Fall 2015 (Volume 25, Number 3)
With a Little Help...
By Philip A. Baer, MDCM, FRCPC, FACR
“Oh, I get by with a little help from my friends /
Mmm, going to try with a little help from my friends /
Yes, I get by with a little help from my friends.”
– The Beatles, "With A Little Help (From My Friends)"
Sgt. Pepper's Lonely Hearts Club Band, 1967
Every patient is different, but while catering to those differences, a rheumatology office has to employ a system for getting through the workday efficiently and in a timely fashion. I like to think some of this stems from rules I have established and honed over the years.
However, the greatest efficiencies come from learning from colleagues, and implementing their best practices in my own office. Many of my peers have shared ideas generously over the years, and I thank all of them. Three in particular stand out because of the sheer ubiquity and utility of their contributions to Canadian rheumatology practice.
Prescribing medications is a daily—if not hourly—task when seeing patients. Education about therapies is crucial to reduce patient non-adherence, and to enable patients to take complex antirheumatic medication regimens properly. With medication frequencies ranging from QID to Q6 months, and multiple routes of administration even for the same medication, this is no simple task. Chronic versus acute management can be entirely different
(e.g., gout), resulting in avoidable poor treatment outcomes even in a well-understood disease with multiple effective therapies. Relying on handouts delivered by pharmacists with the dispensed prescription is unsatisfactory, as balance is often lacking and meaningless drug interactions are too often highlighted. Prescription information from industry is limited to drugs currently “on patent”, and has its own issues. Thankfully, our own Dr. Andy Thompson has created and continuously improved the rheuminfo.com website. I hand out these medication sheets with every prescription, and personalize them by scribbling notes in the margins.
Biologic and targeted therapies are a key component of every rheumatologist’s practice. Access to the right medicine at the right time has been problematic from the outset, given the costs of these therapies and the limited dollars available to pay for them in public and private formularies. However, again at least in Ontario, access has improved dramatically. I now have a frequently updated, one-page form for each of the three major rheumatic
diseases which asks only for enough pertinent data to allow a rational decision about whether the patient qualifies for biologics. None of this would have happened without the leadership of Dr. Carter Thorne, and his ORA Exceptional Access Program (EAP) Committee that expended years on building a trust relationship with the provincial public formulary body. Rheumatologists are now the envy of other specialties which use the same targeted therapies. Work continues, led by Dr. Thorne and Dr. Jane Purvis, to extend these simplified forms and criteria in a pan-Canadian fashion to all private payers.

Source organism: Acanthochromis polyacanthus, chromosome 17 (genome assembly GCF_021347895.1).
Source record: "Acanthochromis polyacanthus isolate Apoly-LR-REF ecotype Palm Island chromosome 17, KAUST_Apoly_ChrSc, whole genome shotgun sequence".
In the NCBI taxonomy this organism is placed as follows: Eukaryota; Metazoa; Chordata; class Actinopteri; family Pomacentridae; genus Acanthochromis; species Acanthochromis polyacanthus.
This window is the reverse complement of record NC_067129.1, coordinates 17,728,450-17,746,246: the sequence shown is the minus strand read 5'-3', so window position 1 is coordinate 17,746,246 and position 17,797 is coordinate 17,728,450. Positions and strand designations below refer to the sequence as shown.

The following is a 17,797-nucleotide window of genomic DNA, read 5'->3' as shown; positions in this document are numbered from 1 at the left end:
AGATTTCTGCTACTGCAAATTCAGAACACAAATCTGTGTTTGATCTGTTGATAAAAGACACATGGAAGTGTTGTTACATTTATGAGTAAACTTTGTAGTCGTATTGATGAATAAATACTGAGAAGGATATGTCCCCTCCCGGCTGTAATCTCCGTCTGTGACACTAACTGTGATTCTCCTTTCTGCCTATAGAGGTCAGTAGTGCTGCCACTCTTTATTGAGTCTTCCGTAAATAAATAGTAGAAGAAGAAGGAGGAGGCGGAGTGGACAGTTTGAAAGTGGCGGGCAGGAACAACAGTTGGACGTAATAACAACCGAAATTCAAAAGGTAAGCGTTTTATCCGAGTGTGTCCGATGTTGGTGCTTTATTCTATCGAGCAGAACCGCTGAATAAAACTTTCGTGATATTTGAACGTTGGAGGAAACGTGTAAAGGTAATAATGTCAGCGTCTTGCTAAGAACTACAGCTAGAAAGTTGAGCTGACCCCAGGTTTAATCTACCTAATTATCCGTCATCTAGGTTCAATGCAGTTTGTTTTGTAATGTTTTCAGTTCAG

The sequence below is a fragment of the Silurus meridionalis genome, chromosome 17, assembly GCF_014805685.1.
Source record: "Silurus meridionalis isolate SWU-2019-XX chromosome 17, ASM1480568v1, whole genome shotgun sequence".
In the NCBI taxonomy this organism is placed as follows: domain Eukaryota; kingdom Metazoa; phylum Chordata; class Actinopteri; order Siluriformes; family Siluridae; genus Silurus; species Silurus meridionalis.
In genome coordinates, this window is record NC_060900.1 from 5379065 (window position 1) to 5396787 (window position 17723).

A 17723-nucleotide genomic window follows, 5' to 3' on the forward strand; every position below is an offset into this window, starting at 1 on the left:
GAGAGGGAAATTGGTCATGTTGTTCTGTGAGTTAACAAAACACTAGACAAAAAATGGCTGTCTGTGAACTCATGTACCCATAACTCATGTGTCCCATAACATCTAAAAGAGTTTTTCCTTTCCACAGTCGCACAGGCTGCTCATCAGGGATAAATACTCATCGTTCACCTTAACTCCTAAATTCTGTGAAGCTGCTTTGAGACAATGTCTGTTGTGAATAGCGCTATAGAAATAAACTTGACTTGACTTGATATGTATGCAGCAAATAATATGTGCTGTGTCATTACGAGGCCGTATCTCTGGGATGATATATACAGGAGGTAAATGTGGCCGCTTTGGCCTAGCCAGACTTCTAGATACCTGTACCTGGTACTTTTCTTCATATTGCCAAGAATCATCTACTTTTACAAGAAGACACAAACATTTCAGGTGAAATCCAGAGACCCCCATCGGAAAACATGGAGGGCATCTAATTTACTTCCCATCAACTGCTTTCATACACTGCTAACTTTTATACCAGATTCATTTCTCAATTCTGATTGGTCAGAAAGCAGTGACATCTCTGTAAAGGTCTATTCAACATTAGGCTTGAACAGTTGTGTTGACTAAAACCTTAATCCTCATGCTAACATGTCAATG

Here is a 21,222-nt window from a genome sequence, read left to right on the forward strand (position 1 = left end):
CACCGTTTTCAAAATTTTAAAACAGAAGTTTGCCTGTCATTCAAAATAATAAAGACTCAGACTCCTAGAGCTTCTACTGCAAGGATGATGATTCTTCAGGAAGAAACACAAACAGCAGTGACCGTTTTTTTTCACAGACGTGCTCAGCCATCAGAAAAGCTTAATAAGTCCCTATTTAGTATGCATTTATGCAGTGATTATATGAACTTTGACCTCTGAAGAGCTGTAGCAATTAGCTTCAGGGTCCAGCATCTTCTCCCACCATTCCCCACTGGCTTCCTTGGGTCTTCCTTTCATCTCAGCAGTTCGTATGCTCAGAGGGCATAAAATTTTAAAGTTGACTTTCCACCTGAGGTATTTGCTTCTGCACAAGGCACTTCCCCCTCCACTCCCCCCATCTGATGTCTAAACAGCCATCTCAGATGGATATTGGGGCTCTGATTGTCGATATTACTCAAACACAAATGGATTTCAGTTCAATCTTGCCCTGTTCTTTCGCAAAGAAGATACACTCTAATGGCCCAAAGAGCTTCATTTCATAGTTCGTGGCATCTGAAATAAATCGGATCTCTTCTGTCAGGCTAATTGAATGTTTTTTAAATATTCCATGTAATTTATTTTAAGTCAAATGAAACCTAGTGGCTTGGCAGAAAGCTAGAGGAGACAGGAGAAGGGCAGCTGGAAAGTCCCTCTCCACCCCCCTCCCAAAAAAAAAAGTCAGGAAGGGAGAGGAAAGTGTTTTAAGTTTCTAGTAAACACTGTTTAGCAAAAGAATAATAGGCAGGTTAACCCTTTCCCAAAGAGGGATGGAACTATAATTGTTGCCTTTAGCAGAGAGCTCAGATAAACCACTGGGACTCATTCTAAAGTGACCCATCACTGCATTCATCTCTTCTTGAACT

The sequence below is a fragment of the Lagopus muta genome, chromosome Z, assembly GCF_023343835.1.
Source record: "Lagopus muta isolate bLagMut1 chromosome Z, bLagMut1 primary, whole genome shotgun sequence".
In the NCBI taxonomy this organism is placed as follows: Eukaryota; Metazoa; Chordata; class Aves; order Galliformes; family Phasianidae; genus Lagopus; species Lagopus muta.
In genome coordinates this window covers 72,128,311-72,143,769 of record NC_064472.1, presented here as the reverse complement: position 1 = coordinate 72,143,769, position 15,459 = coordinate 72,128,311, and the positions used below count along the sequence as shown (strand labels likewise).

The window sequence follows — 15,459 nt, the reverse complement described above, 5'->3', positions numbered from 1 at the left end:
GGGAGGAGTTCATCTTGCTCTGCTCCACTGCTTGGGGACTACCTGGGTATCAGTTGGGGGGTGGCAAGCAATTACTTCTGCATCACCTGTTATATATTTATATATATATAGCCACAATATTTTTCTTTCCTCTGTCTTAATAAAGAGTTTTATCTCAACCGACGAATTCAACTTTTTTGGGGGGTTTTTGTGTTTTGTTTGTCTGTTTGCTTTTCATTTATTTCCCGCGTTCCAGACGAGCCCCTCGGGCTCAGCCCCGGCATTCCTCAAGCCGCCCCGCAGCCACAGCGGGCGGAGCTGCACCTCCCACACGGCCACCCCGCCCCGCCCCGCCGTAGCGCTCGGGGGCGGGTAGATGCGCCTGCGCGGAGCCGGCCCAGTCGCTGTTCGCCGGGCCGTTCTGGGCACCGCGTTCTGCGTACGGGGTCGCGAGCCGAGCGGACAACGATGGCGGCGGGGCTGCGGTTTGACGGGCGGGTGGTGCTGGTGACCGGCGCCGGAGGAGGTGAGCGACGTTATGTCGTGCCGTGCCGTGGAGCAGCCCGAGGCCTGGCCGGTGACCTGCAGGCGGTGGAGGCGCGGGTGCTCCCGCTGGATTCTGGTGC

Finally, the EMR system has become the lifeblood of the office. While I knew the move was inevitable, I saw limited benefits until rheumatology-enhanced EMRs with clickable homunculi, automatic calculators of composite disease activity measures, and other rheumatology templates were developed. Compared to the thousands of GPs who were more readily adopting EMRs, the limited number of practicing rheumatologists made persuading vendors to create enhanced rheumatology modules a tough proposition. Fortunately, our own Dr. Vandana Ahluwalia spearheaded this work through the ORA EMR committee, and I silently thank her every day for enabling me to work using a viable rheumatology EMR system with all its long-term advantages.
In my capacity as Rheumatology Section Chair at the Ontario Medical Association (OMA), I meet regularly with other medical specialist leaders to discuss practice issues. I never leave without a sense of great satisfaction at what rheumatologists have been able to accomplish in these areas compared to other medical subspecialists. But, these benefits did not come spontaneously—they are the product of hard work. Use these creations daily, perhaps be inspired to create other tools to share with your Canadian rheumatology peers, and do not forget how the efforts of a few dedicated colleagues has made such a difference to how each work day proceeds and succeeds.
Philip A. Baer, MDCM, FRCPC, FACR